Purpose: The purpose of this investigation was to determine the relationship between predicted cardiorespiratory fitness (predicted VO2max) and diagnosed chronic disease.
Design: A stratified random sample of individuals was surveyed.
Setting: Large Health Maintenance Organization (HMO) in the upper Midwest.
Subjects: HMO members (N = 8000), age 40 and over, with none, one, or two or more of the following diagnosed chronic conditions: hypertension, diabetes, dyslipidemia, and heart disease.
Measures: Predicted VO2max was estimated for those respondents who completed the survey providing all critical data elements (n = 4121; representing 51.5% of total sample). Predicted VO2max was compared across chronic conditions using analysis of variance. The proportion of subjects across fitness quintiles by number of chronic conditions was tested using the chi 2 test.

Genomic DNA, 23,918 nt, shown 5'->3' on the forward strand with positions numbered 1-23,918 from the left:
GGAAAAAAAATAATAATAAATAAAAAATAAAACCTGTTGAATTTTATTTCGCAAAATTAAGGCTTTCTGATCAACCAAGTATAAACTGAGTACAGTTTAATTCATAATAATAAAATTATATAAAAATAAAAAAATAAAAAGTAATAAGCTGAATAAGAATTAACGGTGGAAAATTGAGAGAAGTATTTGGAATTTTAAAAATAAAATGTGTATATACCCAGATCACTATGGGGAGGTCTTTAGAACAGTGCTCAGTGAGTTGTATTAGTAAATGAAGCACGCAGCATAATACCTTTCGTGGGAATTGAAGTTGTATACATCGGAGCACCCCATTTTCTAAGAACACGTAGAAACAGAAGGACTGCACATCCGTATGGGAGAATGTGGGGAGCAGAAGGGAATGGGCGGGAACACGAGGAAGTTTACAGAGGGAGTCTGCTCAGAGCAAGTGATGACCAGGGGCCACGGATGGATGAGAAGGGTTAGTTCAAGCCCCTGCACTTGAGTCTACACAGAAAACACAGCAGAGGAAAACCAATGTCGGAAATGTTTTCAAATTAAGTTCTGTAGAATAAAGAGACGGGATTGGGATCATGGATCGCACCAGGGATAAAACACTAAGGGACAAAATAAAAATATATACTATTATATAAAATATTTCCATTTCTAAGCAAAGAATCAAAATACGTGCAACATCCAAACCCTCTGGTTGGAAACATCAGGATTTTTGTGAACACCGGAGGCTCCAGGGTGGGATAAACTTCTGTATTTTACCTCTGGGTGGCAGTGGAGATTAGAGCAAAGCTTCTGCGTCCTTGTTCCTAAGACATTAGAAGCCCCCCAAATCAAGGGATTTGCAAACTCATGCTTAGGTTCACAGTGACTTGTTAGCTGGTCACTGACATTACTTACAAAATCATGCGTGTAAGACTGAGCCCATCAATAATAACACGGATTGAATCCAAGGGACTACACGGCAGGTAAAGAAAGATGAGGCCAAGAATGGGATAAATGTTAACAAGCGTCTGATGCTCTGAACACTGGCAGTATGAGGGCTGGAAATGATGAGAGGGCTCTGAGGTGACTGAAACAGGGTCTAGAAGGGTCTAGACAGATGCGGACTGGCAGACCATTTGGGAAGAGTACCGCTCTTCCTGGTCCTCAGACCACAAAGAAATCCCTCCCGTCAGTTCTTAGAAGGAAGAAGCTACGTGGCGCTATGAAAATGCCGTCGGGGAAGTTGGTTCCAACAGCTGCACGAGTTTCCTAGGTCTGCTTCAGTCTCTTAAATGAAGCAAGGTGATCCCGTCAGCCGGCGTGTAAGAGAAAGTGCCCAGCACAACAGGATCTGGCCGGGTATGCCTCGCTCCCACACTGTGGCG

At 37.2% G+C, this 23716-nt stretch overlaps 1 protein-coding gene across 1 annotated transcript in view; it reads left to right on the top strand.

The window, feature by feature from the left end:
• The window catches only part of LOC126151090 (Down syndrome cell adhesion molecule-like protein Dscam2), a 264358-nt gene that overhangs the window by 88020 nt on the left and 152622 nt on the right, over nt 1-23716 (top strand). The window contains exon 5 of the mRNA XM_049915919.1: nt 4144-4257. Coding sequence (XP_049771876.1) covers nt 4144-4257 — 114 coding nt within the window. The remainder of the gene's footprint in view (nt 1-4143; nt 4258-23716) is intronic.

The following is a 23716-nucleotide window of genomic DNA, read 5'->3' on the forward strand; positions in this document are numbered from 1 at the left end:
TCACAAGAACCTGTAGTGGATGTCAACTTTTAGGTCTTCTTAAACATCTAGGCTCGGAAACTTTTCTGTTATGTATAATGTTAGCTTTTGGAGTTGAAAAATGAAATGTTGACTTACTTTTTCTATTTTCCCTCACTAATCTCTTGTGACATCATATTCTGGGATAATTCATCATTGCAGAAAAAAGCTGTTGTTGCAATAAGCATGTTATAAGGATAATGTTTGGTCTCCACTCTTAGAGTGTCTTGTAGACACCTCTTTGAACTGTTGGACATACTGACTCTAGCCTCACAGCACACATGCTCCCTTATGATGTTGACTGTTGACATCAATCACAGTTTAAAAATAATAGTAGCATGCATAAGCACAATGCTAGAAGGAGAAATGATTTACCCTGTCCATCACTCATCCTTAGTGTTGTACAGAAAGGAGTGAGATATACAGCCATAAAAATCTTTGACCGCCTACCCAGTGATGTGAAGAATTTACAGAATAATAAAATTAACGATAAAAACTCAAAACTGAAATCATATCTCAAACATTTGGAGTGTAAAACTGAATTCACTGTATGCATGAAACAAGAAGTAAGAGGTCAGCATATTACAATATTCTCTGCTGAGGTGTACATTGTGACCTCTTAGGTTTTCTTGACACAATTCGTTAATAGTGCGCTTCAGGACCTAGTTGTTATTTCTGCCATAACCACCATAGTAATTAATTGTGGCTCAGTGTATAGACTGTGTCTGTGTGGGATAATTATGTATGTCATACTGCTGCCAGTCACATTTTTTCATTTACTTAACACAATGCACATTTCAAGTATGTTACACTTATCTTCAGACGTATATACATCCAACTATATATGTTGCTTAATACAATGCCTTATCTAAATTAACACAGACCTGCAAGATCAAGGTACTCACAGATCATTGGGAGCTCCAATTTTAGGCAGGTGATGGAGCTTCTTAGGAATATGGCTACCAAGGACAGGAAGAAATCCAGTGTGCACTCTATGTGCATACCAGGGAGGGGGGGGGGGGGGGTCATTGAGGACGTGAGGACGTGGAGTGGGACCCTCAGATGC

Results: Subjects without chronic conditions showed higher predicted VO2max values (29.8 +/- 7.7 ml/kg/min) than those with one (25.9 +/- 7.8 ml/kg/min) or two or more conditions (25.7 +/- 7.9 ml/kg/min) (p < .0001). Subjects with diabetes, hypertension, and heart disease reported lower predicted VO2max than their healthier counterparts (p < .0001), but this was not the case for dyslipidemia subjects (27.6 +/- 7.6 vs. 27.4 +/- 8.2 ml/kg/min, respectively; p > .58). A larger proportion of diseased subjects was in the lowest fitness quintile for diabetes, hypertension, and heart disease, but not for dyslipidemia.
Conclusions: As a group, chronic disease patients appear to have lower levels of physical fitness than subjects without chronic disease. Physical fitness improvement in diseased populations should be supported in the clinical setting.